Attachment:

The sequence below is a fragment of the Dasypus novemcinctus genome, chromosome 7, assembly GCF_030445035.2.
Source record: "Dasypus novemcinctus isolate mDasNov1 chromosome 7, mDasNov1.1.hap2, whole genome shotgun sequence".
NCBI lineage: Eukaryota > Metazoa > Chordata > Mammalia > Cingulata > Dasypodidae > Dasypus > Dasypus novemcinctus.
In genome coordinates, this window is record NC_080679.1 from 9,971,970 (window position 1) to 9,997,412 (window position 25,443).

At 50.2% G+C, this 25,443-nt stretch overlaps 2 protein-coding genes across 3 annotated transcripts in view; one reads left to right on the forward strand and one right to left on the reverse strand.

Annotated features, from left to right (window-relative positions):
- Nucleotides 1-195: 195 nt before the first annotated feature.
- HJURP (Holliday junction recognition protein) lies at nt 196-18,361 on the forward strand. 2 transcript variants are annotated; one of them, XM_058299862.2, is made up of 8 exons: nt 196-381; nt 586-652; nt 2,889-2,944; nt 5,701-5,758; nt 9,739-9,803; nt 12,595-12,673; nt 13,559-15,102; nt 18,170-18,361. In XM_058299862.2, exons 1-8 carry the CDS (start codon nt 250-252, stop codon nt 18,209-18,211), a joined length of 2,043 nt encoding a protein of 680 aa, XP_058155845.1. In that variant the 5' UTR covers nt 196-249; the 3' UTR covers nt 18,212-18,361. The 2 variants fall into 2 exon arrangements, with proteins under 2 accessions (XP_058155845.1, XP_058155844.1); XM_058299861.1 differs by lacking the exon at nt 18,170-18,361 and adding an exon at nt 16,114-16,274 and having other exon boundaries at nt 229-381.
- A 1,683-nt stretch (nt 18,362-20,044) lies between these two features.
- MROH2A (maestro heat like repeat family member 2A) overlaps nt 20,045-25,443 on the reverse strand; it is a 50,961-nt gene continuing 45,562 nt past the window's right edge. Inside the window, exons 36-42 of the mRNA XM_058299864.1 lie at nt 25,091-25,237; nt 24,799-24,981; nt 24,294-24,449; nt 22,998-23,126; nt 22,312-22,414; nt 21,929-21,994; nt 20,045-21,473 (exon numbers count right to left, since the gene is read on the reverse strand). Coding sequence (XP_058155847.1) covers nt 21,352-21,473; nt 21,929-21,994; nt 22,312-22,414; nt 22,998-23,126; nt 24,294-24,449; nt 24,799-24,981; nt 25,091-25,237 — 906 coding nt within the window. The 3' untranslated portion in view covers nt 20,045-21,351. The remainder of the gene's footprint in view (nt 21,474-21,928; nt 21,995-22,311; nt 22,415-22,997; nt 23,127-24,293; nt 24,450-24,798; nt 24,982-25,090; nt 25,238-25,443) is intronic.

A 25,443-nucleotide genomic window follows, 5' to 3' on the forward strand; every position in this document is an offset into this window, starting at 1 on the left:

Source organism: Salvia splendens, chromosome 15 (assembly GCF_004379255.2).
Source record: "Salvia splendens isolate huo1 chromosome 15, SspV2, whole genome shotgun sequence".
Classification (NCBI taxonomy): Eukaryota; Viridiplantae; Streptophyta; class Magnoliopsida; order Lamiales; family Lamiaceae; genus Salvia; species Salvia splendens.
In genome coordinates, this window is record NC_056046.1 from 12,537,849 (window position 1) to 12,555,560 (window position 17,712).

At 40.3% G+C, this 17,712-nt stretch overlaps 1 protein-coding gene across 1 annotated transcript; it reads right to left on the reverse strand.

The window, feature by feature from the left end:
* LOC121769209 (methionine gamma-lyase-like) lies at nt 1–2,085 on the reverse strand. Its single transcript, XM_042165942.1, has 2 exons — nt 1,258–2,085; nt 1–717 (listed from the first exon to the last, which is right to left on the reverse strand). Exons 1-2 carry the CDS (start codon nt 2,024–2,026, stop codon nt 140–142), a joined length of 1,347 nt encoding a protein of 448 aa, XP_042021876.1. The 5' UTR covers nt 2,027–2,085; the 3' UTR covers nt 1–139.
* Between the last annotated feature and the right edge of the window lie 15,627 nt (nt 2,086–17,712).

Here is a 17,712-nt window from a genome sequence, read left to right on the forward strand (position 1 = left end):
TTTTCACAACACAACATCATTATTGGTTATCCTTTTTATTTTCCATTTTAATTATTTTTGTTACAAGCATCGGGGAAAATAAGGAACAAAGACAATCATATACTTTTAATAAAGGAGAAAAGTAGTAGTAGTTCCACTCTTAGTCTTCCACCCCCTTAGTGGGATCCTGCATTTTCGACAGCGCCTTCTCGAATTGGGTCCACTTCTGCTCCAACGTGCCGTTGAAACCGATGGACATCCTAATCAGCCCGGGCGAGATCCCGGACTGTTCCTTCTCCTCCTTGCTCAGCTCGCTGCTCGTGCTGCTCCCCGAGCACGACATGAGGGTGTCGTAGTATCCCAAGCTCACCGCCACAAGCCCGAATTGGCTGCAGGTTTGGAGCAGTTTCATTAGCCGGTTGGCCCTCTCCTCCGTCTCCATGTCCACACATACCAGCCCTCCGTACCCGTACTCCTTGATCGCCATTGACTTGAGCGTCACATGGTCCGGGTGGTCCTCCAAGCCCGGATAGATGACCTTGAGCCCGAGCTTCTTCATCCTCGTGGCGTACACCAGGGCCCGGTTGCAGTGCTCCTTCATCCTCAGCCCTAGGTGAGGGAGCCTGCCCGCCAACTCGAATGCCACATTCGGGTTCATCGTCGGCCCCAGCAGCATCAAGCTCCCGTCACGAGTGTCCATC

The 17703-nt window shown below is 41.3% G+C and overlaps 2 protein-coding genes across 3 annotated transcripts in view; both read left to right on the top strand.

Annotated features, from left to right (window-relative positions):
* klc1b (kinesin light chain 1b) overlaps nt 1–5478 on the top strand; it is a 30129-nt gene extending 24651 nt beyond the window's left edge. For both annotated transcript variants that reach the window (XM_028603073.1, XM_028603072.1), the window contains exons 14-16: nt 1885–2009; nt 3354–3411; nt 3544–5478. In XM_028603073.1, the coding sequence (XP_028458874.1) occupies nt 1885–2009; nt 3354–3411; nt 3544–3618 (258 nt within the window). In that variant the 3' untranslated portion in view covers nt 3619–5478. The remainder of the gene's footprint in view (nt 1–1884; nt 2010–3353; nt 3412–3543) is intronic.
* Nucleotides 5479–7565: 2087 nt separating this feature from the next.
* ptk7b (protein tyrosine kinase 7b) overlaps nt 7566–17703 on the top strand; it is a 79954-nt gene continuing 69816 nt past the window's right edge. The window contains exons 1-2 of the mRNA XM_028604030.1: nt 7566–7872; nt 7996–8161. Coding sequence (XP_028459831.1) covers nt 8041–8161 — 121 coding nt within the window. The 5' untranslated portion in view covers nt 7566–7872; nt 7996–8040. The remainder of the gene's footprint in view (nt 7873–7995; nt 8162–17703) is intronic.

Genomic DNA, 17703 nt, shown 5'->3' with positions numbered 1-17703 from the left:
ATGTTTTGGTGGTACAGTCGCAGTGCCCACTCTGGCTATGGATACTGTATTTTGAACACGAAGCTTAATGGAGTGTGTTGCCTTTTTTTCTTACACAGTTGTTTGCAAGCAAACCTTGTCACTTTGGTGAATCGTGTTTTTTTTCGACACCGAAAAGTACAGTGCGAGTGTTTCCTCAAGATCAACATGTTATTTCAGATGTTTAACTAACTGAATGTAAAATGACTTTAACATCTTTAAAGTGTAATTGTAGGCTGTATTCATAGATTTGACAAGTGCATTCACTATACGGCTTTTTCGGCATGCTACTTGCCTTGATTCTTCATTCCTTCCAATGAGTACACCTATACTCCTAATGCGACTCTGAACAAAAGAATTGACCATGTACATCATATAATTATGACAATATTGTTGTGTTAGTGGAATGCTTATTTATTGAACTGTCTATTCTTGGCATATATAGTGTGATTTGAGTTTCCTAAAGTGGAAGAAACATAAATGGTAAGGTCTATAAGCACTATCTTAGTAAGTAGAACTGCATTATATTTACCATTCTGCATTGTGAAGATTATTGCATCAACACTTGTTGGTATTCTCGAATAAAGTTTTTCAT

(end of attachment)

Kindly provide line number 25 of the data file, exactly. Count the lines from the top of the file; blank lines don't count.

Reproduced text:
* Nucleotides 5479–7565: 2087 nt separating this feature from the next.